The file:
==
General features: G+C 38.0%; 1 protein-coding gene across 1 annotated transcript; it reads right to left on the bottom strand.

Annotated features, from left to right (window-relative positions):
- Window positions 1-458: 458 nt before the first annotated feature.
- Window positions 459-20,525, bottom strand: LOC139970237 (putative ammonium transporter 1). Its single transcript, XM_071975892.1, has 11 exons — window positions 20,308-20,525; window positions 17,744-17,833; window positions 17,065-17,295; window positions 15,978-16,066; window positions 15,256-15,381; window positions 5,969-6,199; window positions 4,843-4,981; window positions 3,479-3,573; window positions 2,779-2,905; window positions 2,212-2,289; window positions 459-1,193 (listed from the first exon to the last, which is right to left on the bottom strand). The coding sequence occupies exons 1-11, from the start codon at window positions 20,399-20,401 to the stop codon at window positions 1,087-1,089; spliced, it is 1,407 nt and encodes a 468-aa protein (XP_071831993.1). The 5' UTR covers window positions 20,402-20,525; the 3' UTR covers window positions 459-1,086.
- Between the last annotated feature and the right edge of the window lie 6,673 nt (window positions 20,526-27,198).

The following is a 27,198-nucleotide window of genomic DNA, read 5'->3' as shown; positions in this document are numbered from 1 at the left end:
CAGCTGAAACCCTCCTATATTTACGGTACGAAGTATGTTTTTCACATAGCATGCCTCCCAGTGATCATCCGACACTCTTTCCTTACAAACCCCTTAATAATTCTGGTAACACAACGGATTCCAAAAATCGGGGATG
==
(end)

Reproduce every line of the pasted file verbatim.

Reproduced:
General features: G+C 38.0%; 1 protein-coding gene across 1 annotated transcript; it reads right to left on the bottom strand.

Annotated features, from left to right (window-relative positions):
- Window positions 1-458: 458 nt before the first annotated feature.
- Window positions 459-20,525, bottom strand: LOC139970237 (putative ammonium transporter 1). Its single transcript, XM_071975892.1, has 11 exons — window positions 20,308-20,525; window positions 17,744-17,833; window positions 17,065-17,295; window positions 15,978-16,066; window positions 15,256-15,381; window positions 5,969-6,199; window positions 4,843-4,981; window positions 3,479-3,573; window positions 2,779-2,905; window positions 2,212-2,289; window positions 459-1,193 (listed from the first exon to the last, which is right to left on the bottom strand). The coding sequence occupies exons 1-11, from the start codon at window positions 20,399-20,401 to the stop codon at window positions 1,087-1,089; spliced, it is 1,407 nt and encodes a 468-aa protein (XP_071831993.1). The 5' UTR covers window positions 20,402-20,525; the 3' UTR covers window positions 459-1,086.
- Between the last annotated feature and the right edge of the window lie 6,673 nt (window positions 20,526-27,198).

The following is a 27,198-nucleotide window of genomic DNA, read 5'->3' as shown; positions in this document are numbered from 1 at the left end:
CAGCTGAAACCCTCCTATATTTACGGTACGAAGTATGTTTTTCACATAGCATGCCTCCCAGTGATCATCCGACACTCTTTCCTTACAAACCCCTTAATAATTCTGGTAACACAACGGATTCCAAAAATCGGGGATG